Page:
I’ve invented a new sub-genre for Crime writing – Kid Grit – where children do unspeakable things to their parents for getting the dates of the LEGOLAND fireworks wrong. I merrily went off to Killer Women on Saturday at Browns in London, blissfully unaware that the fireworks were finishing that night and not Sunday, as I thought. Oops.
But I had a great time on Saturday. I’m sitting here now, eating the last of my cookies, looking at my 26 pages of A5 size notes and wondering how I’m going to condense it all! In fact, I could have written more but my brain and hand had given up by the time I got to the fifth panel of the day. So I just listened instead.
The first panel was How Publishing Works. It was great to hear from Tammy Cohen (author), Will Francis (agent at Janklow & Nesbit) and Sophie Orme (Editorial Director at Bonnier Zaffre). Amanda Jennings kept them all in check as they took us through the process of getting published from agent submission all the way through to publication. It was really interesting to hear things from an agent and editor’s perspective and the different roles they play. Looking through my copious notes, I’m going to pull out one tip from each of the panellists.
Will Francis (agent) – When submitting, an agent prefers to feel chosen. Personalise that cover letter but keep the letter short. FOLLOW THE SUBMISSION GUIDELINES.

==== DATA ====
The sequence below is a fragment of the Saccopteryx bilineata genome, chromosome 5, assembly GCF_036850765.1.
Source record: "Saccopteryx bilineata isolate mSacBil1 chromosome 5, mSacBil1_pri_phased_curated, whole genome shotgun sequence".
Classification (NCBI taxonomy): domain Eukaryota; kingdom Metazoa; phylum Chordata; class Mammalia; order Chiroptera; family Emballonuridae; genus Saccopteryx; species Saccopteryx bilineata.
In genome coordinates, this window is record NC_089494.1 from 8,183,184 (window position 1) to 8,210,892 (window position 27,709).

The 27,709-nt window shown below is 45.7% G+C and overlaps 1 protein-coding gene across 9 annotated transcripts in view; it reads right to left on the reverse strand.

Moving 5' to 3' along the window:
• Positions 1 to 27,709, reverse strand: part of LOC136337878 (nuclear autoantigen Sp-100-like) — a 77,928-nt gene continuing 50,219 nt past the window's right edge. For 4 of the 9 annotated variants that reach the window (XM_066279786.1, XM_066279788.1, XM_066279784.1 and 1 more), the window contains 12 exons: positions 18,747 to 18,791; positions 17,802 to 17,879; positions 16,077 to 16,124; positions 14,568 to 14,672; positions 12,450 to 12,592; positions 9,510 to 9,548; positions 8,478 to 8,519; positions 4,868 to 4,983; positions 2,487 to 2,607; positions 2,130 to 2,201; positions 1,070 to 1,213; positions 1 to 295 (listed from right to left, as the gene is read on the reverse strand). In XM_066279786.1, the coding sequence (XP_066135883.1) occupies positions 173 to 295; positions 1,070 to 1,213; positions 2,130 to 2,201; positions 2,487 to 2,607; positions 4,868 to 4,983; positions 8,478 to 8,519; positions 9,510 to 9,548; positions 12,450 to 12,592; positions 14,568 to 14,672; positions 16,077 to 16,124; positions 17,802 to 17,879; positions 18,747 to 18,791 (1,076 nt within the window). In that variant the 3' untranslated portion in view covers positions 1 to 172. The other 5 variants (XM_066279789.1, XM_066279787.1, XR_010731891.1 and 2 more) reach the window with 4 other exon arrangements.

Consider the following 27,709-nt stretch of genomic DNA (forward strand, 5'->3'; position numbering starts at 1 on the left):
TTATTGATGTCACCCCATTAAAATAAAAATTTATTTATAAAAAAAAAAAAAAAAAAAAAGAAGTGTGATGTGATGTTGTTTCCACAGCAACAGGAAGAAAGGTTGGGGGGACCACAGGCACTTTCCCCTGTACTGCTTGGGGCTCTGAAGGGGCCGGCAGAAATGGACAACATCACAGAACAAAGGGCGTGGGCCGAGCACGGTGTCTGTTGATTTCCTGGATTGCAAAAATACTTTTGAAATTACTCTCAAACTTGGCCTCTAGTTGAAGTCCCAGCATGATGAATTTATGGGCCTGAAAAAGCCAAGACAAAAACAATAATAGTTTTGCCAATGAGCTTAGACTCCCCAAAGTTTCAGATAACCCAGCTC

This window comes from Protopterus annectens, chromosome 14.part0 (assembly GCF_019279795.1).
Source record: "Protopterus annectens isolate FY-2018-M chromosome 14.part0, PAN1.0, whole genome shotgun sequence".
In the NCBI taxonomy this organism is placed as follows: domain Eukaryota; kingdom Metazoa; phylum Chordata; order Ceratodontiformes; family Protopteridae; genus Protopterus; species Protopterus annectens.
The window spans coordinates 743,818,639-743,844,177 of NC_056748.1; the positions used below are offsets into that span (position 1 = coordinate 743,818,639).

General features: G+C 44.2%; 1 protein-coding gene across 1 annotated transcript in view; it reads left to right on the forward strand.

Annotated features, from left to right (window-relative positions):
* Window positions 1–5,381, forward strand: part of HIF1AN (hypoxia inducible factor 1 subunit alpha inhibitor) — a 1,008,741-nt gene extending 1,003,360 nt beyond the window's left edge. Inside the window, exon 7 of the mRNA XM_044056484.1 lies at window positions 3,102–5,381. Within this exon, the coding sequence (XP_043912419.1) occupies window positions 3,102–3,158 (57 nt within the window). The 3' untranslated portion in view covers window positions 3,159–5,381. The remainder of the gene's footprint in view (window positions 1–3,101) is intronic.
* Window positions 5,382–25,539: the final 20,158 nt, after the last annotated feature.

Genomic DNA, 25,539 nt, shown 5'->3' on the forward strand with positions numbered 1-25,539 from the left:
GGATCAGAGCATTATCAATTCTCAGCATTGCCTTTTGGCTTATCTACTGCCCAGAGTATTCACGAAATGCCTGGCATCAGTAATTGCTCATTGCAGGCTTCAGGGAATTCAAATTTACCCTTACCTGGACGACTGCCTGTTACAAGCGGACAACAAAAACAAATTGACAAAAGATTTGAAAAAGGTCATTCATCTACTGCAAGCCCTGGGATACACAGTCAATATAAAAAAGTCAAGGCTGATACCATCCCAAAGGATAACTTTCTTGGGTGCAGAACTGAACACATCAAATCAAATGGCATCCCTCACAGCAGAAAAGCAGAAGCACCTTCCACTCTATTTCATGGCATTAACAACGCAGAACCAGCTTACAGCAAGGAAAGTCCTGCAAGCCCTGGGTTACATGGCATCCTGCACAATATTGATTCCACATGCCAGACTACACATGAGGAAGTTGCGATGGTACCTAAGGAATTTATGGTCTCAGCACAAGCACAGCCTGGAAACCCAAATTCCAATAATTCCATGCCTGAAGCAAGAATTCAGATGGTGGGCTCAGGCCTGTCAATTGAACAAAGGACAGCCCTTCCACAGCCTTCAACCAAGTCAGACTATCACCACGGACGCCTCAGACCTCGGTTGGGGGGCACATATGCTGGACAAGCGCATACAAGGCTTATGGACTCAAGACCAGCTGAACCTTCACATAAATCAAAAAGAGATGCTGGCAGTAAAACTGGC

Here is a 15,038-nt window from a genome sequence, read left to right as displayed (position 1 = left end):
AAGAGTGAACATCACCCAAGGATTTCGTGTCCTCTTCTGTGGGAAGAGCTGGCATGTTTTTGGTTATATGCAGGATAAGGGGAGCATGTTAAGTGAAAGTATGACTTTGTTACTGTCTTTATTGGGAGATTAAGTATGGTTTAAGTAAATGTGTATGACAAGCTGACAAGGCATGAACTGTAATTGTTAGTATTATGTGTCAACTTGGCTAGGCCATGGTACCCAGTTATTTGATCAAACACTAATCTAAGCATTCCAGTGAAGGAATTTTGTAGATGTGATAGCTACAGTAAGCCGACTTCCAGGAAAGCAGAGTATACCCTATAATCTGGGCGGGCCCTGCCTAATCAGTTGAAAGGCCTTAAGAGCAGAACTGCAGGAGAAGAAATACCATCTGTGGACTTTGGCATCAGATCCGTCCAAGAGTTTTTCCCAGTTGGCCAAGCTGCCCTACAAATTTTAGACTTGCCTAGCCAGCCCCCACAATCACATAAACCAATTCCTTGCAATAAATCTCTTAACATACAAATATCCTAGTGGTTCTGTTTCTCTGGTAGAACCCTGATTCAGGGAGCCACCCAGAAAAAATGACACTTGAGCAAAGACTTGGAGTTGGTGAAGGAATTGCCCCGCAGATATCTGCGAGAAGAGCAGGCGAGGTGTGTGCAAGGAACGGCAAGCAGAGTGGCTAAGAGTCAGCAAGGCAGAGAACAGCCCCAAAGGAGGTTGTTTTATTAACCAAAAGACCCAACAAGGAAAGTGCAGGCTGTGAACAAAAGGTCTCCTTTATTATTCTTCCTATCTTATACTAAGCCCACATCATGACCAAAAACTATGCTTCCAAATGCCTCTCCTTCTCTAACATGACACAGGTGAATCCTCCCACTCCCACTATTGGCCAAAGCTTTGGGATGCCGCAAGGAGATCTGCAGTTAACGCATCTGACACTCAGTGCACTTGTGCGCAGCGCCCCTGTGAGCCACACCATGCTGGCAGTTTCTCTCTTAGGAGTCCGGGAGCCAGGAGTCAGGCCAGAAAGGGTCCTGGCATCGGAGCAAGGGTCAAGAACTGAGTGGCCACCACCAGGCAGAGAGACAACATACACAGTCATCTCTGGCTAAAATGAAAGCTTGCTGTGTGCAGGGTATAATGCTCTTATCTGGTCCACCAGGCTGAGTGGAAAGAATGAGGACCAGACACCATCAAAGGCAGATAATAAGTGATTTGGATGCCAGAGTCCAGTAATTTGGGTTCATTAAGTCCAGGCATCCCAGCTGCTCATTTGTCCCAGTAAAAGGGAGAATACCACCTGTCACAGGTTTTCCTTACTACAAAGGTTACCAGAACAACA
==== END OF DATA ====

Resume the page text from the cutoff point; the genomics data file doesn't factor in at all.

Sophie Orme (editor) – It’s not just the editor who has to love a book in order for it to be signed. An editor has to pitch to other colleagues, including Sales and Marketing. In particular, Sales need to the love the book as they need to pitch to retailers.
Tammy Cohen (author) – Finish the book! Tammy originally wrote 10k words of a book and sent it to an agent she’d been introduced to. The agent liked it but Tammy had to finish the book before she received an offer of representation.
The second panel was Historical Crime. This was chaired by Alison Joseph and Antonia Hodgson (writing 18th century), Kate Griffin (writing 19th century) and William Ryan (writing 20th century) were the guests. Again, I have lots of notes so I’m just going to tell you why these authors love writing historical crime.
Antonia Hodgson sets her Thomas Hawkins series in the 1720s. A friend once told her that no one wants to read about the Georgians but Antonia loves finding the bits of history that get lost and then presents them to the world. In some ways, the early Georgians may seem a bit boring as there was no big war and the monarch at the time (George I) wasn’t that interesting. However, the history at street level was more interesting. London was the biggest city in the world at that time. With no standing army or police force, how did that all work?